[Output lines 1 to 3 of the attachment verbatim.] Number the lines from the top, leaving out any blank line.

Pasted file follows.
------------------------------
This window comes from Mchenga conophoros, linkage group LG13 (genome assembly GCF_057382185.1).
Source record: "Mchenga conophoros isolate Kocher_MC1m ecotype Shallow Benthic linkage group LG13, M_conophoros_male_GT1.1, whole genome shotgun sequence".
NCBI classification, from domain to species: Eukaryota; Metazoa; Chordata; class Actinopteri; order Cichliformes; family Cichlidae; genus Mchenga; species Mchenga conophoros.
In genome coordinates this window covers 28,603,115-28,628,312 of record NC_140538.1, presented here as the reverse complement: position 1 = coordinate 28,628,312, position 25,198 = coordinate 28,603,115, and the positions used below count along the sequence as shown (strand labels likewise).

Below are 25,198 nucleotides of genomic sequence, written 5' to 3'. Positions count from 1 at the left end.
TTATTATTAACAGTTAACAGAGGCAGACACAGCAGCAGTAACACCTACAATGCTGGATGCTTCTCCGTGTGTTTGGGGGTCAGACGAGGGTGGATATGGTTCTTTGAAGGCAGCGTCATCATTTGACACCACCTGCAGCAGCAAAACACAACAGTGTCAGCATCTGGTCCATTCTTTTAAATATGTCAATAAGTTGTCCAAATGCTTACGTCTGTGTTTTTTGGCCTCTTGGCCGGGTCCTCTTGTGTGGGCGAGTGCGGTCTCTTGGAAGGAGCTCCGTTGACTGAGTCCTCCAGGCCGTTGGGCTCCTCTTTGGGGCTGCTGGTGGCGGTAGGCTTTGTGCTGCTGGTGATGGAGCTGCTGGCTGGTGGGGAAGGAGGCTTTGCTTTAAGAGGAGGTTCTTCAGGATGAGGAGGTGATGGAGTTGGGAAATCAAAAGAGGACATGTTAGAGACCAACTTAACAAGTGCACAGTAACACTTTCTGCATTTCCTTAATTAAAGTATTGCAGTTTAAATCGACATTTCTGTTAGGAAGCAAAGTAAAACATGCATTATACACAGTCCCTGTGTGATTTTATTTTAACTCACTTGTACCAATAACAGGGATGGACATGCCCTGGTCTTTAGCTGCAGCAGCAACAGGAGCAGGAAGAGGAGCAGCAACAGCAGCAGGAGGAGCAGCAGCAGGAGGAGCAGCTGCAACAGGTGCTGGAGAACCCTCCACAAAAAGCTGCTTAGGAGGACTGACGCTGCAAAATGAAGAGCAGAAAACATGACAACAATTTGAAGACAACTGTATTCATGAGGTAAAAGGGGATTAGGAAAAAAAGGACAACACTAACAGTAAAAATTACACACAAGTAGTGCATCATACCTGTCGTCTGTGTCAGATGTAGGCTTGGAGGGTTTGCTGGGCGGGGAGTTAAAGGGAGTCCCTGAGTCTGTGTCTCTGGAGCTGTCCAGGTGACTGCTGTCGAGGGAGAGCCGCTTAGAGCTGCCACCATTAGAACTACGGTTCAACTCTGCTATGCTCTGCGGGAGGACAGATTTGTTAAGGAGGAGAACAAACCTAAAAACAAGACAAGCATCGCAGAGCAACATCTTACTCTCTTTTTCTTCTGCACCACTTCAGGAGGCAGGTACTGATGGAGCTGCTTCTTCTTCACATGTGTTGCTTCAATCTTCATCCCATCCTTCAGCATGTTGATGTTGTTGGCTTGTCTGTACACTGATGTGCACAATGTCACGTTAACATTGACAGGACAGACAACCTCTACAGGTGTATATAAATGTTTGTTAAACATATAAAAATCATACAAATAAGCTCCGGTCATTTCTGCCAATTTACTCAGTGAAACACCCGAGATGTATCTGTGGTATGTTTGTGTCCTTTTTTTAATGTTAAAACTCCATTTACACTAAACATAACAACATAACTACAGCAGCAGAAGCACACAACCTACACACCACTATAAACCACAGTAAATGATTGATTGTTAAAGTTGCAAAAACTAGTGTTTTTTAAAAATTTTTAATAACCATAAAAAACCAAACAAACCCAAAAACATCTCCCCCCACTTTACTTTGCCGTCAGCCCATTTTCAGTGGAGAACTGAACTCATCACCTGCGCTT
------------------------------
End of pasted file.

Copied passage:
This window comes from Mchenga conophoros, linkage group LG13 (genome assembly GCF_057382185.1).
Source record: "Mchenga conophoros isolate Kocher_MC1m ecotype Shallow Benthic linkage group LG13, M_conophoros_male_GT1.1, whole genome shotgun sequence".
NCBI classification, from domain to species: Eukaryota; Metazoa; Chordata; class Actinopteri; order Cichliformes; family Cichlidae; genus Mchenga; species Mchenga conophoros.